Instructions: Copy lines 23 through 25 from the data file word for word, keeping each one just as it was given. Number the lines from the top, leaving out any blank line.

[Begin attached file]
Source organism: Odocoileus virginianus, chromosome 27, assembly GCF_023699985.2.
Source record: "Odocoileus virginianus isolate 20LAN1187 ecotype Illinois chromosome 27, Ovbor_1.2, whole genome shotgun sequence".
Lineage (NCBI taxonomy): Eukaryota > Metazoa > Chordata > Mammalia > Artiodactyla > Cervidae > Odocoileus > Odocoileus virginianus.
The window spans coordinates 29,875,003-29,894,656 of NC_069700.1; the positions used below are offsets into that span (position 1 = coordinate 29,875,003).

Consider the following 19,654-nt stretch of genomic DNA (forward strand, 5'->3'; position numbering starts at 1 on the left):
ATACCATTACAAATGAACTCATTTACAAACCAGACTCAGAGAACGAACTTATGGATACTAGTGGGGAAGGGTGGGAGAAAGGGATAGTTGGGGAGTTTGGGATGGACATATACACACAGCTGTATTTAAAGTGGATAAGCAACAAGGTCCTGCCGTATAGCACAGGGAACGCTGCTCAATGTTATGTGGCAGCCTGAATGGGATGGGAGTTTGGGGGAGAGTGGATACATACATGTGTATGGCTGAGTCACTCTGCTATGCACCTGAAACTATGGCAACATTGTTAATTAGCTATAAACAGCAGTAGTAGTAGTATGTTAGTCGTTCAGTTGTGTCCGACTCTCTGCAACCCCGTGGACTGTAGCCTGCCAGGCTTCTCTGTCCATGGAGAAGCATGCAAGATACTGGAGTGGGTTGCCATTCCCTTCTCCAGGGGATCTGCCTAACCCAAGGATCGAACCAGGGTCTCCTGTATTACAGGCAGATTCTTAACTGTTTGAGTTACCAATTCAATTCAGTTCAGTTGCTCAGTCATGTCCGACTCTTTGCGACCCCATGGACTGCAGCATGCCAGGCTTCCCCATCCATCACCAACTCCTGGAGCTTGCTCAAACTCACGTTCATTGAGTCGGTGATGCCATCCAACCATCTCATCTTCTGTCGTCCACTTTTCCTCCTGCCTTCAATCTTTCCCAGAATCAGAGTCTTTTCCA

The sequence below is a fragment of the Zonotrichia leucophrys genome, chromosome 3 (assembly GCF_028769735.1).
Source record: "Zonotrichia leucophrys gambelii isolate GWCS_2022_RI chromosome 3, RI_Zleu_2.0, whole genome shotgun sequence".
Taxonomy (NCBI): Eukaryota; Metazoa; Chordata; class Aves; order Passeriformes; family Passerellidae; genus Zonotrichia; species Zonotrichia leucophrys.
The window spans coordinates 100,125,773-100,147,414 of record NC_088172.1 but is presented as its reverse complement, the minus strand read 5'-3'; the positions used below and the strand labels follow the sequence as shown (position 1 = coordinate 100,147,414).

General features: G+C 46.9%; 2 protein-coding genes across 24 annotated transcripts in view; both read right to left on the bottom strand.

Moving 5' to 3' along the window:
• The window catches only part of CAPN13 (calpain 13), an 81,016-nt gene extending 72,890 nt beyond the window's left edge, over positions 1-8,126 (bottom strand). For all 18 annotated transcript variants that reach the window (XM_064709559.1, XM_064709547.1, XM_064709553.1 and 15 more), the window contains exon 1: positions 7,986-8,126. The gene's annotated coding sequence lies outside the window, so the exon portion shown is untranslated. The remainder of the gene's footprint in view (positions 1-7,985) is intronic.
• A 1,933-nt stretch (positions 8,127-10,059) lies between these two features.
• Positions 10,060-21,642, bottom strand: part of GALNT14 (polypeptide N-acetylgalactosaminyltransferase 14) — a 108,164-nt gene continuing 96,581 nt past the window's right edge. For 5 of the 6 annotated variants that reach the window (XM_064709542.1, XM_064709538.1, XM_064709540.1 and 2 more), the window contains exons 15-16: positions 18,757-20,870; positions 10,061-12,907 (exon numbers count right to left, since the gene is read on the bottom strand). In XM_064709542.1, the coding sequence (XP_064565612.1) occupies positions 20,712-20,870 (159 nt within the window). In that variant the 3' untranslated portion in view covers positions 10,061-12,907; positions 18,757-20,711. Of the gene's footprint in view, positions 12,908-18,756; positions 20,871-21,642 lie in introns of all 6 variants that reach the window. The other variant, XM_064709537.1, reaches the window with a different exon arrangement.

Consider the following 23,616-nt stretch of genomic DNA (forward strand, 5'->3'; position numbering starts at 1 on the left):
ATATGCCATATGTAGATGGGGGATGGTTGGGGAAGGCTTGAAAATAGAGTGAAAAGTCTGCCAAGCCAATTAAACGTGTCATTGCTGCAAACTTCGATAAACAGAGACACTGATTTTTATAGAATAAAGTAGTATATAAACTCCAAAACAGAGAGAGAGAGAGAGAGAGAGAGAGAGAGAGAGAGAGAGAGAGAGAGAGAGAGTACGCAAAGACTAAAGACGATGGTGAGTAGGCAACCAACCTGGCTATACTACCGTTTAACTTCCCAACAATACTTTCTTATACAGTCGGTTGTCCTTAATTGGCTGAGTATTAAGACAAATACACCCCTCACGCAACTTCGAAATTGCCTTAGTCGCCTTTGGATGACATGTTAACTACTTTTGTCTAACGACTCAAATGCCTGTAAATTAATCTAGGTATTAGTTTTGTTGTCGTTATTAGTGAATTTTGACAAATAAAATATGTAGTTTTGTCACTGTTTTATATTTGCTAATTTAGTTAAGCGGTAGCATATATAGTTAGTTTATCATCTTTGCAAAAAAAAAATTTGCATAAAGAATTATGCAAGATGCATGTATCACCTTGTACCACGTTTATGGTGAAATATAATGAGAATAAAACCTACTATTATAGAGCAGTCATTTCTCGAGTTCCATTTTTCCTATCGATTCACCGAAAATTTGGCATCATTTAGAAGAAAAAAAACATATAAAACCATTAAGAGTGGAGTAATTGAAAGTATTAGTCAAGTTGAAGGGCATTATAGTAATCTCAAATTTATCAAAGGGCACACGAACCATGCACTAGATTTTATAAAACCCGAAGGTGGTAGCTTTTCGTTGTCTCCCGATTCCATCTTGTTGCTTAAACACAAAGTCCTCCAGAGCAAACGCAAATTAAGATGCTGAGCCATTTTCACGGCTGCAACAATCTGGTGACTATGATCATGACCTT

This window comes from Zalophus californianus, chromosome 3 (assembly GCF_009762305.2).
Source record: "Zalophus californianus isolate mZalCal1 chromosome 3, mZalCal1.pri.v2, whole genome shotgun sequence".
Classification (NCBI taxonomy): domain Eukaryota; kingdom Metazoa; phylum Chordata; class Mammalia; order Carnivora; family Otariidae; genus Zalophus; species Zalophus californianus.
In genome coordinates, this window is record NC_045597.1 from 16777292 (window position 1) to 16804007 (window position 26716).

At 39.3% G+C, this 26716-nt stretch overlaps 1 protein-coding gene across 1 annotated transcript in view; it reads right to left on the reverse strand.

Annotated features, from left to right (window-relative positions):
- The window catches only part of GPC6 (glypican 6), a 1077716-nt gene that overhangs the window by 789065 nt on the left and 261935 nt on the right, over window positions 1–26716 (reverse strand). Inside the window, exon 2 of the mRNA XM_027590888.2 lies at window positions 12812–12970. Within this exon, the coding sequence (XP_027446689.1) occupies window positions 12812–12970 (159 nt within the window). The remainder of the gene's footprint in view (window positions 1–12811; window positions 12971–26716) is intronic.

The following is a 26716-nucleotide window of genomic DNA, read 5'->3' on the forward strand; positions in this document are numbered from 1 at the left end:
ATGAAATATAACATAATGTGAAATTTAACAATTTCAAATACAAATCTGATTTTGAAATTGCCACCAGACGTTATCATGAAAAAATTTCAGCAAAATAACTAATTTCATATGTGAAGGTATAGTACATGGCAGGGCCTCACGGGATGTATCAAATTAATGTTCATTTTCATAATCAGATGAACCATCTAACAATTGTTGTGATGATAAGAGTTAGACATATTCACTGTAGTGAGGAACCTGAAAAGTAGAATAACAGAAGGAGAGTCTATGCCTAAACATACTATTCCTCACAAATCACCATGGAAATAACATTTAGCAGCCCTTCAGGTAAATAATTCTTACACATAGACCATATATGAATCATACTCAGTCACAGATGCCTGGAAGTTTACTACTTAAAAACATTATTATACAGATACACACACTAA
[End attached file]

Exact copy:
Annotated features, from left to right (window-relative positions):
- The window catches only part of GPC6 (glypican 6), a 1077716-nt gene that overhangs the window by 789065 nt on the left and 261935 nt on the right, over window positions 1–26716 (reverse strand). Inside the window, exon 2 of the mRNA XM_027590888.2 lies at window positions 12812–12970. Within this exon, the coding sequence (XP_027446689.1) occupies window positions 12812–12970 (159 nt within the window). The remainder of the gene's footprint in view (window positions 1–12811; window positions 12971–26716) is intronic.

The following is a 26716-nucleotide window of genomic DNA, read 5'->3' on the forward strand; positions in this document are numbered from 1 at the left end: